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Abu Dhabi, UAEWednesday 24 April 2019

Pressure on Egypt and Mohamed Salah with great expectations for African Cup of Nations

Tournament hosts will be expected to be triumphant by home fans in the competition they are hosting in June and July

The draw for the African Cup of Nations took place in spectacular surroundings. EPA
The draw for the African Cup of Nations took place in spectacular surroundings. EPA

Mohamed Salah and host Egypt will face Zimbabwe in the opening match of the 24-nation African Cup of Nations on June 21 in Cairo, the start of a campaign that, if successful, could land them a record eighth title.

Egypt reached the final two years ago in Gabon, but lost 2-1 to Cameroon. It was the first time they had qualified for the tournament since they won the last of their seven titles in 2010.

They became hosts for the fifth time in the event's history when Cameroon lost the right because of poor preparations and security concerns.

The competition will feature 24 teams for the first time and played in six venues in four cities: Cairo, Alexandria, Suez and Ismailia.

The tournament has traditionally been held at the start of the year, but it has shifted to June and July this time - the European off-season - to prevent the disruption inflicted on Europe's club football when a large brigade of African players leave their clubs in mid-season to play in the continental championship.

The tournament was originally scheduled to begin on June 15 but was put back by nearly a week to allow Muslim players to recover from the dawn-to-dusk fast of the holy month of Ramadan, which starts this year in early May.

This year's event will also feature first-time qualifiers in Mauritania, Madagascar and Burundi.

The teams that finish first and second from the six, four-nation groups will automatically qualify for the round of 16 along with four of the best third-place finishers. The final will be played on July 19.

Home fans will be expecting the Pharaohs to win the continental tournament to compensate for their disappointing run in the 2018 World Cup in Russia, where they crashed out after losing all their three group matches.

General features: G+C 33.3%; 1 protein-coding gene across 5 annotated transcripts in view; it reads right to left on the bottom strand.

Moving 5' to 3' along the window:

That could amount to a great deal of pressure on the squad, although history may be on their side given they have triumphed three of the past four occasions the tournament was played on home soil.

But it will not be easy. In fact, nothing is easy now in African football.

"The pressure will be tremendous. It would have been easier on the players if the tournament had stayed in Cameroon," said Kareem Ramzy, a prominent football analyst and the host of a popular television sports show.

"But it's tough for this team to win it. When people speak of this squad, only Salah's name stands out. No one else instantly comes to mind."

Carrying the squad on his shoulders is nothing new to the 26-year-old forward.

He almost single-handedly ensured Egypt's qualification to the World Cup for the first time since 1990 in 2017.

He also finished his first season with Liverpool, 2017-2018, as the Premier league's best player and top scorer.

He has scored fewer goals so far this season - 17 in total - but remains instrumental in Liverpool's bid to win the league for the first time since 1990.

Fortunately for the Egyptians, fellow group teams Uganda and Democratic Republic of Congo will hardly surprise them since they faced both teams in the 2018 World Cup qualifying group matches.

They lost to Uganda away, but beat them at home, while triumphing over the Republic of Congo in both encounters.

Barring any unforeseen circumstances, Egypt should cruise to the round of 16, but it's likely to be less easy for some of the other six seeded teams.

The draw, held Friday night in front of the Sphinx and the Giza Pyramids just west of Cairo, gave Senegal and Liverpool striker Sadio Mane tough rivals in an Algeria spearheaded by Manchester City's Riyad Mehrez in a Group C that also includes East African lightweights Kenya and Tanzania.

Defending champion Cameroon and powerhouse Ghana are in Group F with Benin and Guinea-Bissau. But it's Group D that's arguably the hardest with Morocco, Ivory Coast and South Africa drawn together with Namibia.

"It is not like before when the gap was huge between A list teams and the rest," said Ramzy, warning against taking the seeding system for granted. "The gap has to a large extent been bridged."

Updated: April 14, 2019 07:56 AM

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